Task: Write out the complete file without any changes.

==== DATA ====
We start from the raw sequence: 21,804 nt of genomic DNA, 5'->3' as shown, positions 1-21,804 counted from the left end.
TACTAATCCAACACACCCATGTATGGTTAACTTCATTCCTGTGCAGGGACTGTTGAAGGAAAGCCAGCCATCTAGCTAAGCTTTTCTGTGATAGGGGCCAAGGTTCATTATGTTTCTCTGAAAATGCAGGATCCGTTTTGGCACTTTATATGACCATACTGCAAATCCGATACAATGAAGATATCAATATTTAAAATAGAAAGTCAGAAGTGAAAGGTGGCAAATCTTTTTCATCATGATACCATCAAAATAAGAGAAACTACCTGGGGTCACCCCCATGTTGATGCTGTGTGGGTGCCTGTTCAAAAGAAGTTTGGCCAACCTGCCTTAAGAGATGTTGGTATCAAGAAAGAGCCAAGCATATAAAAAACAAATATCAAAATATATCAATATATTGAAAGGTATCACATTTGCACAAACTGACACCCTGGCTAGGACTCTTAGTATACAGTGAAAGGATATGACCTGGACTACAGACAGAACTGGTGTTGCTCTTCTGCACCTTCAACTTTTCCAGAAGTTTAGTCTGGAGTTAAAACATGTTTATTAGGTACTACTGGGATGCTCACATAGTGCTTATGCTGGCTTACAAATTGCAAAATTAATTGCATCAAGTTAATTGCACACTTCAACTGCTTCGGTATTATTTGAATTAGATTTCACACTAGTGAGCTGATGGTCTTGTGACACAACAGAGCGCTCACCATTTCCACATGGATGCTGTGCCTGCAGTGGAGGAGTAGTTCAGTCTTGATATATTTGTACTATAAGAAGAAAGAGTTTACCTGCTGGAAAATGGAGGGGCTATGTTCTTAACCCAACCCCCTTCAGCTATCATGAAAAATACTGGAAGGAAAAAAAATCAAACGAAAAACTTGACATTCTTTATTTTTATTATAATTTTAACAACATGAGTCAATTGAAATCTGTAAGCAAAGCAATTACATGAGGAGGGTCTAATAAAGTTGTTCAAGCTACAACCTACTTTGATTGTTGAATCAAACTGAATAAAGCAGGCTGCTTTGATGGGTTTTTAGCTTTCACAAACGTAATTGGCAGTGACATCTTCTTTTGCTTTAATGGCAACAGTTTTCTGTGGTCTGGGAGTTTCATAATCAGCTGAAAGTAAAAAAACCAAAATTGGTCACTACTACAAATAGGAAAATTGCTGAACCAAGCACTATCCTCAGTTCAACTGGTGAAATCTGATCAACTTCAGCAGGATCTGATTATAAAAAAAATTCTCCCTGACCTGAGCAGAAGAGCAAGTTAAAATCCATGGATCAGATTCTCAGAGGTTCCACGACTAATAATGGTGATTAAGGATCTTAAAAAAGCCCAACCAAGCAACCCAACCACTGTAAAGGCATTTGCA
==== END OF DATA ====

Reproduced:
We start from the raw sequence: 21,804 nt of genomic DNA, 5'->3' as shown, positions 1-21,804 counted from the left end.
TACTAATCCAACACACCCATGTATGGTTAACTTCATTCCTGTGCAGGGACTGTTGAAGGAAAGCCAGCCATCTAGCTAAGCTTTTCTGTGATAGGGGCCAAGGTTCATTATGTTTCTCTGAAAATGCAGGATCCGTTTTGGCACTTTATATGACCATACTGCAAATCCGATACAATGAAGATATCAATATTTAAAATAGAAAGTCAGAAGTGAAAGGTGGCAAATCTTTTTCATCATGATACCATCAAAATAAGAGAAACTACCTGGGGTCACCCCCATGTTGATGCTGTGTGGGTGCCTGTTCAAAAGAAGTTTGGCCAACCTGCCTTAAGAGATGTTGGTATCAAGAAAGAGCCAAGCATATAAAAAACAAATATCAAAATATATCAATATATTGAAAGGTATCACATTTGCACAAACTGACACCCTGGCTAGGACTCTTAGTATACAGTGAAAGGATATGACCTGGACTACAGACAGAACTGGTGTTGCTCTTCTGCACCTTCAACTTTTCCAGAAGTTTAGTCTGGAGTTAAAACATGTTTATTAGGTACTACTGGGATGCTCACATAGTGCTTATGCTGGCTTACAAATTGCAAAATTAATTGCATCAAGTTAATTGCACACTTCAACTGCTTCGGTATTATTTGAATTAGATTTCACACTAGTGAGCTGATGGTCTTGTGACACAACAGAGCGCTCACCATTTCCACATGGATGCTGTGCCTGCAGTGGAGGAGTAGTTCAGTCTTGATATATTTGTACTATAAGAAGAAAGAGTTTACCTGCTGGAAAATGGAGGGGCTATGTTCTTAACCCAACCCCCTTCAGCTATCATGAAAAATACTGGAAGGAAAAAAAATCAAACGAAAAACTTGACATTCTTTATTTTTATTATAATTTTAACAACATGAGTCAATTGAAATCTGTAAGCAAAGCAATTACATGAGGAGGGTCTAATAAAGTTGTTCAAGCTACAACCTACTTTGATTGTTGAATCAAACTGAATAAAGCAGGCTGCTTTGATGGGTTTTTAGCTTTCACAAACGTAATTGGCAGTGACATCTTCTTTTGCTTTAATGGCAACAGTTTTCTGTGGTCTGGGAGTTTCATAATCAGCTGAAAGTAAAAAAACCAAAATTGGTCACTACTACAAATAGGAAAATTGCTGAACCAAGCACTATCCTCAGTTCAACTGGTGAAATCTGATCAACTTCAGCAGGATCTGATTATAAAAAAAATTCTCCCTGACCTGAGCAGAAGAGCAAGTTAAAATCCATGGATCAGATTCTCAGAGGTTCCACGACTAATAATGGTGATTAAGGATCTTAAAAAAGCCCAACCAAGCAACCCAACCACTGTAAAGGCATTTGCA